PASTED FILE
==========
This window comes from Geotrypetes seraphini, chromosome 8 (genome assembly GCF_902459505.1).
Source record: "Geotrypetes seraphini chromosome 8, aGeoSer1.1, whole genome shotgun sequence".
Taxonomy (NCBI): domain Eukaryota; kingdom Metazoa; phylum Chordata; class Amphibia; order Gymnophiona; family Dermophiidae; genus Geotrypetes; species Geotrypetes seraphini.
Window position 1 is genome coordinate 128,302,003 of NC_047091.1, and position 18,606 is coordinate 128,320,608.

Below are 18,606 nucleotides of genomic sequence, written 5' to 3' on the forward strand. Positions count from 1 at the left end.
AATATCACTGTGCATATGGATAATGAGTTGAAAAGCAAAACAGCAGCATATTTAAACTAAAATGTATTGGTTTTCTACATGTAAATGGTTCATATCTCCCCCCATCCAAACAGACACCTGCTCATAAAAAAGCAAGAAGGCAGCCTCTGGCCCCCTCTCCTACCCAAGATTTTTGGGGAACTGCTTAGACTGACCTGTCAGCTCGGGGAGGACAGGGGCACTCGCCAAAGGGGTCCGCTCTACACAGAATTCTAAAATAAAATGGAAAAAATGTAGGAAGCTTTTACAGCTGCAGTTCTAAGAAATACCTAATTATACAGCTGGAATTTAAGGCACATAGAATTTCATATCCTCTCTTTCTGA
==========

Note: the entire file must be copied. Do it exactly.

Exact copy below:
This window comes from Geotrypetes seraphini, chromosome 8 (genome assembly GCF_902459505.1).
Source record: "Geotrypetes seraphini chromosome 8, aGeoSer1.1, whole genome shotgun sequence".
Taxonomy (NCBI): domain Eukaryota; kingdom Metazoa; phylum Chordata; class Amphibia; order Gymnophiona; family Dermophiidae; genus Geotrypetes; species Geotrypetes seraphini.
Window position 1 is genome coordinate 128,302,003 of NC_047091.1, and position 18,606 is coordinate 128,320,608.

Below are 18,606 nucleotides of genomic sequence, written 5' to 3' on the forward strand. Positions count from 1 at the left end.
AATATCACTGTGCATATGGATAATGAGTTGAAAAGCAAAACAGCAGCATATTTAAACTAAAATGTATTGGTTTTCTACATGTAAATGGTTCATATCTCCCCCCATCCAAACAGACACCTGCTCATAAAAAAGCAAGAAGGCAGCCTCTGGCCCCCTCTCCTACCCAAGATTTTTGGGGAACTGCTTAGACTGACCTGTCAGCTCGGGGAGGACAGGGGCACTCGCCAAAGGGGTCCGCTCTACACAGAATTCTAAAATAAAATGGAAAAAATGTAGGAAGCTTTTACAGCTGCAGTTCTAAGAAATACCTAATTATACAGCTGGAATTTAAGGCACATAGAATTTCATATCCTCTCTTTCTGA